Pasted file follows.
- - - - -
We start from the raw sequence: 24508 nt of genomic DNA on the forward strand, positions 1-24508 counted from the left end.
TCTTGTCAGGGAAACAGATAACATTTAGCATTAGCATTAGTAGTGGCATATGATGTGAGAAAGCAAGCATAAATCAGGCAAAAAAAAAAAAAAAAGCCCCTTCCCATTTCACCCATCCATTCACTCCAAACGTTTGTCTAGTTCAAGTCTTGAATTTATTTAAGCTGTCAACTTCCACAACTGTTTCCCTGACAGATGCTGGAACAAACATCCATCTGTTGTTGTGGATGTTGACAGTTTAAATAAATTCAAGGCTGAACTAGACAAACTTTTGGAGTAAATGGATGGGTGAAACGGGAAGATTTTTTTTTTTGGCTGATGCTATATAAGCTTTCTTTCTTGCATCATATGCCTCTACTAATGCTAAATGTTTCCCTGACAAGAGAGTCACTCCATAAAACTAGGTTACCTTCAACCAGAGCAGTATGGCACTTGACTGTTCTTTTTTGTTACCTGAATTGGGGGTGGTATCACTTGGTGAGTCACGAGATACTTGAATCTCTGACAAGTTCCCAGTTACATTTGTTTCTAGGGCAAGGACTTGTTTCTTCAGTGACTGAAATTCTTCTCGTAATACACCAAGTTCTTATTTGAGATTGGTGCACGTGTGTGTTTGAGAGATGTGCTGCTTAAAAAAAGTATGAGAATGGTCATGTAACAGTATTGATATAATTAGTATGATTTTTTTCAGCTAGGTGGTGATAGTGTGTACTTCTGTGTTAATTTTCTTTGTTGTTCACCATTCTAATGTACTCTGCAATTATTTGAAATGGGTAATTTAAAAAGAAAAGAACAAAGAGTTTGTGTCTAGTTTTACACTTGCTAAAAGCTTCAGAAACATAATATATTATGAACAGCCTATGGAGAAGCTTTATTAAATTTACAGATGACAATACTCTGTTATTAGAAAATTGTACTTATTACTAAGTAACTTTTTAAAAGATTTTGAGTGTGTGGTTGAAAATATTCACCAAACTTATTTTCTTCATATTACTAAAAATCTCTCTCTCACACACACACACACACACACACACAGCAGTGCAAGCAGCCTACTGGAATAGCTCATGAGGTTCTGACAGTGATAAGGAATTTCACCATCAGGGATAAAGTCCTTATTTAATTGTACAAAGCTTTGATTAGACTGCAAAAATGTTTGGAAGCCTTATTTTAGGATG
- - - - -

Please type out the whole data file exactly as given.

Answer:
We start from the raw sequence: 24508 nt of genomic DNA on the forward strand, positions 1-24508 counted from the left end.
TCTTGTCAGGGAAACAGATAACATTTAGCATTAGCATTAGTAGTGGCATATGATGTGAGAAAGCAAGCATAAATCAGGCAAAAAAAAAAAAAAAAGCCCCTTCCCATTTCACCCATCCATTCACTCCAAACGTTTGTCTAGTTCAAGTCTTGAATTTATTTAAGCTGTCAACTTCCACAACTGTTTCCCTGACAGATGCTGGAACAAACATCCATCTGTTGTTGTGGATGTTGACAGTTTAAATAAATTCAAGGCTGAACTAGACAAACTTTTGGAGTAAATGGATGGGTGAAACGGGAAGATTTTTTTTTTTGGCTGATGCTATATAAGCTTTCTTTCTTGCATCATATGCCTCTACTAATGCTAAATGTTTCCCTGACAAGAGAGTCACTCCATAAAACTAGGTTACCTTCAACCAGAGCAGTATGGCACTTGACTGTTCTTTTTTGTTACCTGAATTGGGGGTGGTATCACTTGGTGAGTCACGAGATACTTGAATCTCTGACAAGTTCCCAGTTACATTTGTTTCTAGGGCAAGGACTTGTTTCTTCAGTGACTGAAATTCTTCTCGTAATACACCAAGTTCTTATTTGAGATTGGTGCACGTGTGTGTTTGAGAGATGTGCTGCTTAAAAAAAGTATGAGAATGGTCATGTAACAGTATTGATATAATTAGTATGATTTTTTTCAGCTAGGTGGTGATAGTGTGTACTTCTGTGTTAATTTTCTTTGTTGTTCACCATTCTAATGTACTCTGCAATTATTTGAAATGGGTAATTTAAAAAGAAAAGAACAAAGAGTTTGTGTCTAGTTTTACACTTGCTAAAAGCTTCAGAAACATAATATATTATGAACAGCCTATGGAGAAGCTTTATTAAATTTACAGATGACAATACTCTGTTATTAGAAAATTGTACTTATTACTAAGTAACTTTTTAAAAGATTTTGAGTGTGTGGTTGAAAATATTCACCAAACTTATTTTCTTCATATTACTAAAAATCTCTCTCTCACACACACACACACACACACACACAGCAGTGCAAGCAGCCTACTGGAATAGCTCATGAGGTTCTGACAGTGATAAGGAATTTCACCATCAGGGATAAAGTCCTTATTTAATTGTACAAAGCTTTGATTAGACTGCAAAAATGTTTGGAAGCCTTATTTTAGGATG